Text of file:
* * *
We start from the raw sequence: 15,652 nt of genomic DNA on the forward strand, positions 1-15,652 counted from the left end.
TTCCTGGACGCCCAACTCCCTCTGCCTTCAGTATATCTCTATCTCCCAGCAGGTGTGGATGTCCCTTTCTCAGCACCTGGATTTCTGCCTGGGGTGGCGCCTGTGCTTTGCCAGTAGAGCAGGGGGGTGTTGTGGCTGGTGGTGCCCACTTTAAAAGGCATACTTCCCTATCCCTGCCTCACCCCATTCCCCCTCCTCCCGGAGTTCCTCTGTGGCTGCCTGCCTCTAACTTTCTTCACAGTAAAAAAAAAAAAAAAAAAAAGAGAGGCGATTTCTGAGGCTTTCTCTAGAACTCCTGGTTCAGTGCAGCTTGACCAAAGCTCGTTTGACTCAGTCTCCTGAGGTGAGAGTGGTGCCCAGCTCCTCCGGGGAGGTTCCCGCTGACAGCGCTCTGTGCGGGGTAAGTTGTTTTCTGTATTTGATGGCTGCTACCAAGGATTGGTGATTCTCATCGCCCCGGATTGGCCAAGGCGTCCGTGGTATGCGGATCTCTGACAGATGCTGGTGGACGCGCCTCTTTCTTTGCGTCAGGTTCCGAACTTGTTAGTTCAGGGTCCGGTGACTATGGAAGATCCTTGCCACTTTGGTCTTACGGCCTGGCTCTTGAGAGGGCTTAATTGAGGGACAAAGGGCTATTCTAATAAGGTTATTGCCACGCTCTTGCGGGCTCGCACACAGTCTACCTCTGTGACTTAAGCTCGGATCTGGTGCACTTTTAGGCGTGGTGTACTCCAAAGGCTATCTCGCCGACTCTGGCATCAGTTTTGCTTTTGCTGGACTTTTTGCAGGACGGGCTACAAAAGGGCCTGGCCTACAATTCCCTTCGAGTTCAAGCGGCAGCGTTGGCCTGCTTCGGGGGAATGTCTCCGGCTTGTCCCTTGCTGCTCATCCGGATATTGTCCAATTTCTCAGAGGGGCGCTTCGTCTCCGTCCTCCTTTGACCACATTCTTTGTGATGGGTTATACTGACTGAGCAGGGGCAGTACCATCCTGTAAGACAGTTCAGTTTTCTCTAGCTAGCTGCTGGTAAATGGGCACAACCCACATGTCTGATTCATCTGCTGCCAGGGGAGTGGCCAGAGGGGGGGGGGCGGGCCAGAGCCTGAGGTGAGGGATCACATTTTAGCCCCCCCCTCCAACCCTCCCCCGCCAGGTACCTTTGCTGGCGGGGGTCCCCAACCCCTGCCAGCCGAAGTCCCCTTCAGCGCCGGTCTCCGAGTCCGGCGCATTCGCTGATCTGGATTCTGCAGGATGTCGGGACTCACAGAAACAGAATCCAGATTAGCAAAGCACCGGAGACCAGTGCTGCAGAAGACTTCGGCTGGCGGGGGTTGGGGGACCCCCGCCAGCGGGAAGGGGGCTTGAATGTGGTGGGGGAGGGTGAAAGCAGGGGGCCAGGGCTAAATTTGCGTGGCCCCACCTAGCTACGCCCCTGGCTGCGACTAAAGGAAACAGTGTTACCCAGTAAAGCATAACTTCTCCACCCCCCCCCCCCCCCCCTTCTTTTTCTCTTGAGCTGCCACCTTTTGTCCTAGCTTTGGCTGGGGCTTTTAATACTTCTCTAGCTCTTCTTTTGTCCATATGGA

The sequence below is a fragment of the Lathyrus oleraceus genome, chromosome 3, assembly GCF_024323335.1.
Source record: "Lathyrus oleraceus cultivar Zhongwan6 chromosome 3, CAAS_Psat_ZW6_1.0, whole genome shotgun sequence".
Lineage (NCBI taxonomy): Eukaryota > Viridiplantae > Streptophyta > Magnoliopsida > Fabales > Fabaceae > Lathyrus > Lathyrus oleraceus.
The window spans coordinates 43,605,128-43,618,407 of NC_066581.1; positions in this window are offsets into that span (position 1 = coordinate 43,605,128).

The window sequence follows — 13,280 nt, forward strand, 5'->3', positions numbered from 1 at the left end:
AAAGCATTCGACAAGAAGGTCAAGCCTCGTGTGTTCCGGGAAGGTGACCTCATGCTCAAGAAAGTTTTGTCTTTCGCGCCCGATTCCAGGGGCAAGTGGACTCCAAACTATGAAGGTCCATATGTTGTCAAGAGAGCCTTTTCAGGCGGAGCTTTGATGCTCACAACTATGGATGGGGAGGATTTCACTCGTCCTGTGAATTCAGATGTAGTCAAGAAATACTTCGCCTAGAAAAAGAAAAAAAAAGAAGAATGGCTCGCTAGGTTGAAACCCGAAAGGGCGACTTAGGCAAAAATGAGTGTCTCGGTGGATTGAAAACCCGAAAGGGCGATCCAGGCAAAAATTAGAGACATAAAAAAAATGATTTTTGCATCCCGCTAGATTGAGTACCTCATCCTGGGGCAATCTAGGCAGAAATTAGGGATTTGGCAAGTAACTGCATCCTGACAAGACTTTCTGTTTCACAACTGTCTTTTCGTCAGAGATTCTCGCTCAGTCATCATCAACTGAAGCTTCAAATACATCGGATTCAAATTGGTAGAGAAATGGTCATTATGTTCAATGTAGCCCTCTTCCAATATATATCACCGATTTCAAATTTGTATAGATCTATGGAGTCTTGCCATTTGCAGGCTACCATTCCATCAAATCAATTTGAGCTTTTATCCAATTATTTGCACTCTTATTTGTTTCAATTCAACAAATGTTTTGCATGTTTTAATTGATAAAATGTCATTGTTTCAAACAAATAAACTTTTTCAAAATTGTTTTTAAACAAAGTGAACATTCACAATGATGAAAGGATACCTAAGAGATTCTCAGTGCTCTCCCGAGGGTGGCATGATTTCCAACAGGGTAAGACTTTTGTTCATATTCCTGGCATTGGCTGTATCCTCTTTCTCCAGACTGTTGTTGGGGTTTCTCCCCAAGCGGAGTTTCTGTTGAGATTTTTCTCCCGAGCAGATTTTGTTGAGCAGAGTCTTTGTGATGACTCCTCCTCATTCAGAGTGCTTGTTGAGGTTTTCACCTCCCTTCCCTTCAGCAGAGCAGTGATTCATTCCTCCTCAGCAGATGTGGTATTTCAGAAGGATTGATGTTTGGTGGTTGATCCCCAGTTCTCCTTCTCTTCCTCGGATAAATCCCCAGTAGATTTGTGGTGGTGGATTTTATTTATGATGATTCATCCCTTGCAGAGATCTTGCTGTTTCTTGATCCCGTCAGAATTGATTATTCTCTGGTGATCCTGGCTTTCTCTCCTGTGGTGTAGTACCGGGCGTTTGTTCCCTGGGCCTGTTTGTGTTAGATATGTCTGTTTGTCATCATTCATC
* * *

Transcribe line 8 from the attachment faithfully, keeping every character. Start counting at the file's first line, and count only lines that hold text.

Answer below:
AAAGCATTCGACAAGAAGGTCAAGCCTCGTGTGTTCCGGGAAGGTGACCTCATGCTCAAGAAAGTTTTGTCTTTCGCGCCCGATTCCAGGGGCAAGTGGACTCCAAACTATGAAGGTCCATATGTTGTCAAGAGAGCCTTTTCAGGCGGAGCTTTGATGCTCACAACTATGGATGGGGAGGATTTCACTCGTCCTGTGAATTCAGATGTAGTCAAGAAATACTTCGCCTAGAAAAAGAAAAAAAAAGAAGAATGGCTCGCTAGGTTGAAACCCGAAAGGGCGACTTAGGCAAAAATGAGTGTCTCGGTGGATTGAAAACCCGAAAGGGCGATCCAGGCAAAAATTAGAGACATAAAAAAAATGATTTTTGCATCCCGCTAGATTGAGTACCTCATCCTGGGGCAATCTAGGCAGAAATTAGGGATTTGGCAAGTAACTGCATCCTGACAAGACTTTCTGTTTCACAACTGTCTTTTCGTCAGAGATTCTCGCTCAGTCATCATCAACTGAAGCTTCAAATACATCGGATTCAAATTGGTAGAGAAATGGTCATTATGTTCAATGTAGCCCTCTTCCAATATATATCACCGATTTCAAATTTGTATAGATCTATGGAGTCTTGCCATTTGCAGGCTACCATTCCATCAAATCAATTTGAGCTTTTATCCAATTATTTGCACTCTTATTTGTTTCAATTCAACAAATGTTTTGCATGTTTTAATTGATAAAATGTCATTGTTTCAAACAAATAAACTTTTTCAAAATTGTTTTTAAACAAAGTGAACATTCACAATGATGAAAGGATACCTAAGAGATTCTCAGTGCTCTCCCGAGGGTGGCATGATTTCCAACAGGGTAAGACTTTTGTTCATATTCCTGGCATTGGCTGTATCCTCTTTCTCCAGACTGTTGTTGGGGTTTCTCCCCAAGCGGAGTTTCTGTTGAGATTTTTCTCCCGAGCAGATTTTGTTGAGCAGAGTCTTTGTGATGACTCCTCCTCATTCAGAGTGCTTGTTGAGGTTTTCACCTCCCTTCCCTTCAGCAGAGCAGTGATTCATTCCTCCTCAGCAGATGTGGTATTTCAGAAGGATTGATGTTTGGTGGTTGATCCCCAGTTCTCCTTCTCTTCCTCGGATAAATCCCCAGTAGATTTGTGGTGGTGGATTTTATTTATGATGATTCATCCCTTGCAGAGATCTTGCTGTTTCTTGATCCCGTCAGAATTGATTATTCTCTGGTGATCCTGGCTTTCTCTCCTGTGGTGTAGTACCGGGCGTTTGTTCCCTGGGCCTGTTTGTGTTAGATATGTCTGTTTGTCATCATTCATC